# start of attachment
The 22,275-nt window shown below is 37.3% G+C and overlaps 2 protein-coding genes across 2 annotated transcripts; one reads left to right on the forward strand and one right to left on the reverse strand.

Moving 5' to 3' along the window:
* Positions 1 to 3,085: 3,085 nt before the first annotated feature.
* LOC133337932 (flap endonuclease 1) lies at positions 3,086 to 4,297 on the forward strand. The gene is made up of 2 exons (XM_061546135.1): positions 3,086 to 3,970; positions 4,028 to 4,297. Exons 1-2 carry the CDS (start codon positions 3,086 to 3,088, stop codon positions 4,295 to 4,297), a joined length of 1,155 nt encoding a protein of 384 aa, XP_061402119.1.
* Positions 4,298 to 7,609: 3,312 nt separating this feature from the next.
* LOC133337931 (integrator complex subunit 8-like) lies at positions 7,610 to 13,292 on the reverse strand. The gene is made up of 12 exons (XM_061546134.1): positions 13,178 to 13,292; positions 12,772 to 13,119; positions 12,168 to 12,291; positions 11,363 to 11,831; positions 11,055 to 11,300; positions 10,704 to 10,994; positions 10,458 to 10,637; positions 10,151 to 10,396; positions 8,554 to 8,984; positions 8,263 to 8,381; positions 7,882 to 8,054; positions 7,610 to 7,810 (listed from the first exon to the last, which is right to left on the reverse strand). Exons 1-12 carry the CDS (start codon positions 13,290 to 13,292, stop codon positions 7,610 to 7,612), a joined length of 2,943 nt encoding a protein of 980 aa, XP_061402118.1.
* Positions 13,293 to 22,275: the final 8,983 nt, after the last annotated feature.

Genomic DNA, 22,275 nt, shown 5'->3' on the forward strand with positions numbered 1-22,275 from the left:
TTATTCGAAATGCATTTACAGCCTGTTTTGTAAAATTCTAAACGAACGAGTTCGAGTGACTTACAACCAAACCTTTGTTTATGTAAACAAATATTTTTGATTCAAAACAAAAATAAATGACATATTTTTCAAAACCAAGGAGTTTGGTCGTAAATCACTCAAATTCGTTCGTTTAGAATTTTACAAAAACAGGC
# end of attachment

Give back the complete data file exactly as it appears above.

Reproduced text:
The 22,275-nt window shown below is 37.3% G+C and overlaps 2 protein-coding genes across 2 annotated transcripts; one reads left to right on the forward strand and one right to left on the reverse strand.

Moving 5' to 3' along the window:
* Positions 1 to 3,085: 3,085 nt before the first annotated feature.
* LOC133337932 (flap endonuclease 1) lies at positions 3,086 to 4,297 on the forward strand. The gene is made up of 2 exons (XM_061546135.1): positions 3,086 to 3,970; positions 4,028 to 4,297. Exons 1-2 carry the CDS (start codon positions 3,086 to 3,088, stop codon positions 4,295 to 4,297), a joined length of 1,155 nt encoding a protein of 384 aa, XP_061402119.1.
* Positions 4,298 to 7,609: 3,312 nt separating this feature from the next.
* LOC133337931 (integrator complex subunit 8-like) lies at positions 7,610 to 13,292 on the reverse strand. The gene is made up of 12 exons (XM_061546134.1): positions 13,178 to 13,292; positions 12,772 to 13,119; positions 12,168 to 12,291; positions 11,363 to 11,831; positions 11,055 to 11,300; positions 10,704 to 10,994; positions 10,458 to 10,637; positions 10,151 to 10,396; positions 8,554 to 8,984; positions 8,263 to 8,381; positions 7,882 to 8,054; positions 7,610 to 7,810 (listed from the first exon to the last, which is right to left on the reverse strand). Exons 1-12 carry the CDS (start codon positions 13,290 to 13,292, stop codon positions 7,610 to 7,612), a joined length of 2,943 nt encoding a protein of 980 aa, XP_061402118.1.
* Positions 13,293 to 22,275: the final 8,983 nt, after the last annotated feature.

Genomic DNA, 22,275 nt, shown 5'->3' on the forward strand with positions numbered 1-22,275 from the left:
TTATTCGAAATGCATTTACAGCCTGTTTTGTAAAATTCTAAACGAACGAGTTCGAGTGACTTACAACCAAACCTTTGTTTATGTAAACAAATATTTTTGATTCAAAACAAAAATAAATGACATATTTTTCAAAACCAAGGAGTTTGGTCGTAAATCACTCAAATTCGTTCGTTTAGAATTTTACAAAAACAGGC